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Festive demand leads to 4% dip in vegetable supplies; wholesale/retail prices shoot up: Analysis

 

Tuesday, October 31, 2017


 Vegetable prices shot up most in Lucknow wholesale & retail mkts. in festive month
 
Lucknow, October 31, 2017: While supply of vegetables across India declined by about four per cent, their average price rose by over 12 per cent and by about nine per cent at wholesale and retail markets in October owing to rise in festive demand, noted an ASSOCHAM analysis.
 
“The rise in wholesale and retail prices of different vegetables in Lucknow was maximum across over 25 cities in India thereby registering a growth of over 71 per cent and 52 per cent in October over September while supply of vegetables in the city declined by over 35 per cent,” according to an analysis conducted by ASSOCHAM Economic Research Bureau (AERB) of data compiled by the government-owned National Horticulture Board (NHB).
 
“Lack of basic infrastructure puts significant strain in arrival of vegetables which results in more wastage during peak times of production and demand. Besides, because of their perishable nature producers have to sell the produce immediately as such they fail to gain when prices rise,” said ASSOCHAM secretary general, Mr D.S. Rawat while releasing the chamber’s analysis.
 
ASSOCHAM had analysed price trends for various vegetables like bitter gourd, brinjal, cabbage, cauliflower, garlic, ginger, chilly, okra, onion, peas, potato, tomato and others for September and October.
 
While the average wholesale price of aforementioned vegetables across major cities in India was about Rs 1,873 per quintal in September it rose to Rs 2,100 per quintal in October.
 
Similarly, retail price rose from Rs 3,051 per quintal to Rs 3,320 per quintal, noted the ASSOCHAM’s analysis.
 
Improper bagging without crating, dearth of temperature-controlled vehicles, lack of cold chain facilities, primitive food processing technology and other such factors collectively result in poor post-harvest storage and handling of agriculture produce in most parts of India.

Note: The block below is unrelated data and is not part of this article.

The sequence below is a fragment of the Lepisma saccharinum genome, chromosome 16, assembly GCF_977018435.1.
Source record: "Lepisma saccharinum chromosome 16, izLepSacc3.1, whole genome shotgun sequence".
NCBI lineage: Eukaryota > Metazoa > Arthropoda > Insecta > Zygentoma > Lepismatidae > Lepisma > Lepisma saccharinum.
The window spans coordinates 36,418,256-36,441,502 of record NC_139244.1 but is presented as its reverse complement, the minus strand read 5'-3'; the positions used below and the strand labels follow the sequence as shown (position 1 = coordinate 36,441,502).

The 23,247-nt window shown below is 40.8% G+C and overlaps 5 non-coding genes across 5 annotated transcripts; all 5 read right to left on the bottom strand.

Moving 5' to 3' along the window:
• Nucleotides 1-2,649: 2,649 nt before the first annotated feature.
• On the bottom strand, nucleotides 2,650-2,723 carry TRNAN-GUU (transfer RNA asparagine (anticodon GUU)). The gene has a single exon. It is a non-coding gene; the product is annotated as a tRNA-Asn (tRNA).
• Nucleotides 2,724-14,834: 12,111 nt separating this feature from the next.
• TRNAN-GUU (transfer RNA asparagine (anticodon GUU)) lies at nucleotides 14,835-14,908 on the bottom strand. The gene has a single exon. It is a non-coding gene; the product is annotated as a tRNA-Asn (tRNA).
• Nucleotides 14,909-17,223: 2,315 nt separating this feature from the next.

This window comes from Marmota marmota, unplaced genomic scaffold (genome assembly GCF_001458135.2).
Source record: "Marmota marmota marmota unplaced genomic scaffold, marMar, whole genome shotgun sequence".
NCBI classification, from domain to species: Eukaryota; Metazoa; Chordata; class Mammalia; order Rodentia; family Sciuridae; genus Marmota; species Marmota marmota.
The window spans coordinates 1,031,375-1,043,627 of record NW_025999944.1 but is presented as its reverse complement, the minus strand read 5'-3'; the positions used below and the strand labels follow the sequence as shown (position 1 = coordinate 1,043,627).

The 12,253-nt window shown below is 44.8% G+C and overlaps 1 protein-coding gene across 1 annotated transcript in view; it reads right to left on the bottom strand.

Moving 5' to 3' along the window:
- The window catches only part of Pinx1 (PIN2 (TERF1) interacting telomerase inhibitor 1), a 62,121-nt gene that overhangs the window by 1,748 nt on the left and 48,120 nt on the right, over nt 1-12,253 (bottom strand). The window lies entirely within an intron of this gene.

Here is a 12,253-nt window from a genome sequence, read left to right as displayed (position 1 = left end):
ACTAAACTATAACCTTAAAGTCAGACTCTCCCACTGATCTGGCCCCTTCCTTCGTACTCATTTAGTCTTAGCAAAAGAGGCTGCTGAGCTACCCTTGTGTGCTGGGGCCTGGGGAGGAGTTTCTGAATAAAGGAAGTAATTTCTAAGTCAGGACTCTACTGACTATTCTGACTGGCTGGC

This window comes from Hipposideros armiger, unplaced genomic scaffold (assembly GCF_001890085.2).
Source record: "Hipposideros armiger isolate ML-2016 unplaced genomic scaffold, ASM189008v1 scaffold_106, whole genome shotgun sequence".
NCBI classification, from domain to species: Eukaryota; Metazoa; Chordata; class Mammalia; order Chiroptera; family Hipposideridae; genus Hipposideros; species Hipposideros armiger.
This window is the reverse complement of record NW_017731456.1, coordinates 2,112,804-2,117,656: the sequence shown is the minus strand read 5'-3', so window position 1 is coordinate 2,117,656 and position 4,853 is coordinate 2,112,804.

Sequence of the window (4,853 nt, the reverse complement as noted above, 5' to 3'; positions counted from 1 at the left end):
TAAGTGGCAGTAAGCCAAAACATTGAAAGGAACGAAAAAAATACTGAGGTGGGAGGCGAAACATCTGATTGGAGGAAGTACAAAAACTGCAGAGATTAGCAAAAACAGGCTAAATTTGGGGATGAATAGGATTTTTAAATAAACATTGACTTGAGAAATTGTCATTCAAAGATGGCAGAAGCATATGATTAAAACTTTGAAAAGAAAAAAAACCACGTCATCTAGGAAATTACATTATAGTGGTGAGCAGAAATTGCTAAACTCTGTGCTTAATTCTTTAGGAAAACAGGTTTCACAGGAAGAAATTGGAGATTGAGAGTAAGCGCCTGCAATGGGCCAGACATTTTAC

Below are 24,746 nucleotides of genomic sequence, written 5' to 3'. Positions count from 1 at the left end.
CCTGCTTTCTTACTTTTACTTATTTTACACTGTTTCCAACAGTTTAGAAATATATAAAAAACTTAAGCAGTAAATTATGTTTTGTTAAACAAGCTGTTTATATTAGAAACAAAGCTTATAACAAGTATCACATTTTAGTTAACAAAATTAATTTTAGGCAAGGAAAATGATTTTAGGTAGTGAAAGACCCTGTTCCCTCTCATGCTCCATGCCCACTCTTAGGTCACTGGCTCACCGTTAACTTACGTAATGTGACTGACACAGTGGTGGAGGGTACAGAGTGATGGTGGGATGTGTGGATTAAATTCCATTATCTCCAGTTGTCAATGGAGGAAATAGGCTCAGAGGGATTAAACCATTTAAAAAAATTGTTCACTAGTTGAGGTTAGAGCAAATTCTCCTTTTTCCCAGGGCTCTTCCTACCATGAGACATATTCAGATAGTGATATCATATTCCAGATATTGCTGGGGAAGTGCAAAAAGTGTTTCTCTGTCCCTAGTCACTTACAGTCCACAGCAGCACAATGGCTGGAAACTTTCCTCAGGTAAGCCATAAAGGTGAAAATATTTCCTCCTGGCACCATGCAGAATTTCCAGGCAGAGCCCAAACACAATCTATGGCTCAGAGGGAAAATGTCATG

Major drawbacks of current supply chain are high level of wastage, quality degradation, poor infrastructural facilities and high cost.
 
Thus supply chain management in fruits and vegetables has to be improved in all stages of supply by adopting global best practices in storage, packaging, handling, transportation, value added services and other areas to meet India’s demand of fruits and vegetables.
 
It is about time that government at both the Centre and in states must join hands with private players to improve physical infrastructure, information sharing and services required for quality improvement of the supply chain.
 
 
About ASSOCHAM:

ASSOCHAM initiated its endeavour of value creation for Indian industry in 1920. It was established by promoter Chambers, representing all regions of India. Having in its fold over 400 Chambers and Trade Associations, and serving over 4.5 lakh members across India. ASSOCHAM has emerged as the fountainhead of Knowledge for Indian industry, which is all set to redefine the dynamics of growth and development in the Knowledge Based Economy. More information available on www.assocham.org
 
For further details, please contact:
 
Manju Negi
AVDHESH SHARMA    
ASSOCHAM
ASSOCHAM    
011-46550509; +919810910911
011-46550508; +918527639419

 

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